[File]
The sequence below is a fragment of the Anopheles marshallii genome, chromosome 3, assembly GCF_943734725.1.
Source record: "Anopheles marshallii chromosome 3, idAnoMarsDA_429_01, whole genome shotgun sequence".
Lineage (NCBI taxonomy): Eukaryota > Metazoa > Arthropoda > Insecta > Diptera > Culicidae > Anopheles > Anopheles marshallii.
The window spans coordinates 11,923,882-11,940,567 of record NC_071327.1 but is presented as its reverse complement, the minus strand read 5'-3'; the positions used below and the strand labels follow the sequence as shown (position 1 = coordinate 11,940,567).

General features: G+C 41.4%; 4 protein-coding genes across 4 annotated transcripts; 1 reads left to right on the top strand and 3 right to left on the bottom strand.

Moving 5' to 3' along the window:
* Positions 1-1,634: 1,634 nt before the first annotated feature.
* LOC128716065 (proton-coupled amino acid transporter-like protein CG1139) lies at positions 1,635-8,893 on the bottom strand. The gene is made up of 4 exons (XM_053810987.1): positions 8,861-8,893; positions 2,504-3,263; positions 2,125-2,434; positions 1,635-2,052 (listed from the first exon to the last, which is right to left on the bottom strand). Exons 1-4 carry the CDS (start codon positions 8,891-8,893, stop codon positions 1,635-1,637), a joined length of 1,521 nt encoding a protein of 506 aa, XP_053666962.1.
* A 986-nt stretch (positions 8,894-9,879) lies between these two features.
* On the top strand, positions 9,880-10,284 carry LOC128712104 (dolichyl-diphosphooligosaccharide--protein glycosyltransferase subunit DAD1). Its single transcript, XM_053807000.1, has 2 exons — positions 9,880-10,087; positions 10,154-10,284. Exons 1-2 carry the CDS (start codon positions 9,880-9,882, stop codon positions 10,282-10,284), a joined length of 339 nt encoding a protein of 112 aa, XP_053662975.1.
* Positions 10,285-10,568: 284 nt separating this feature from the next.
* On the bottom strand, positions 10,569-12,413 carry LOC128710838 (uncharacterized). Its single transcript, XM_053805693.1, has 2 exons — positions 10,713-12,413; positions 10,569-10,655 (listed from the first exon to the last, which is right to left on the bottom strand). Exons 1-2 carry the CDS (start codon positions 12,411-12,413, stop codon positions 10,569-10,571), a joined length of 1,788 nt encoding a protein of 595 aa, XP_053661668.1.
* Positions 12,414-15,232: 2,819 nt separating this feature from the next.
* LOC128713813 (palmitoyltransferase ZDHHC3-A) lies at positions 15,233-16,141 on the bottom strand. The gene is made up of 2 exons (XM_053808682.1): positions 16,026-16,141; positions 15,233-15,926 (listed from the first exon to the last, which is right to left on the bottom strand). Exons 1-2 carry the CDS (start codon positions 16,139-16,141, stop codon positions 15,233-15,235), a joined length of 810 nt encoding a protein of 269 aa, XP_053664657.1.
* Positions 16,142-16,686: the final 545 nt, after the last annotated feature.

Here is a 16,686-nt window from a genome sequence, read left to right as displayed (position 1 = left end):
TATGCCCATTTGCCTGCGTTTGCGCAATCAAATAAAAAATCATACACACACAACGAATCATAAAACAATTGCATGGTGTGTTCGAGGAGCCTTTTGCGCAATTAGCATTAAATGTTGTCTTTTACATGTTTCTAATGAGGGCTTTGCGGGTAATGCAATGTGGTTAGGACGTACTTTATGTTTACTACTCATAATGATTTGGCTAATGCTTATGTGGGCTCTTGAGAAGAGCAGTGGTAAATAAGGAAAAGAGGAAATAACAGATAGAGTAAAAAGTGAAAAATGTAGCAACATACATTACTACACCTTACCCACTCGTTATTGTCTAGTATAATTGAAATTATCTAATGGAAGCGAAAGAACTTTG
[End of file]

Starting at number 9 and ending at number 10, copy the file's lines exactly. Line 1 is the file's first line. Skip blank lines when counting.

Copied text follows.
* A 986-nt stretch (positions 8,894-9,879) lies between these two features.
* On the top strand, positions 9,880-10,284 carry LOC128712104 (dolichyl-diphosphooligosaccharide--protein glycosyltransferase subunit DAD1). Its single transcript, XM_053807000.1, has 2 exons — positions 9,880-10,087; positions 10,154-10,284. Exons 1-2 carry the CDS (start codon positions 9,880-9,882, stop codon positions 10,282-10,284), a joined length of 339 nt encoding a protein of 112 aa, XP_053662975.1.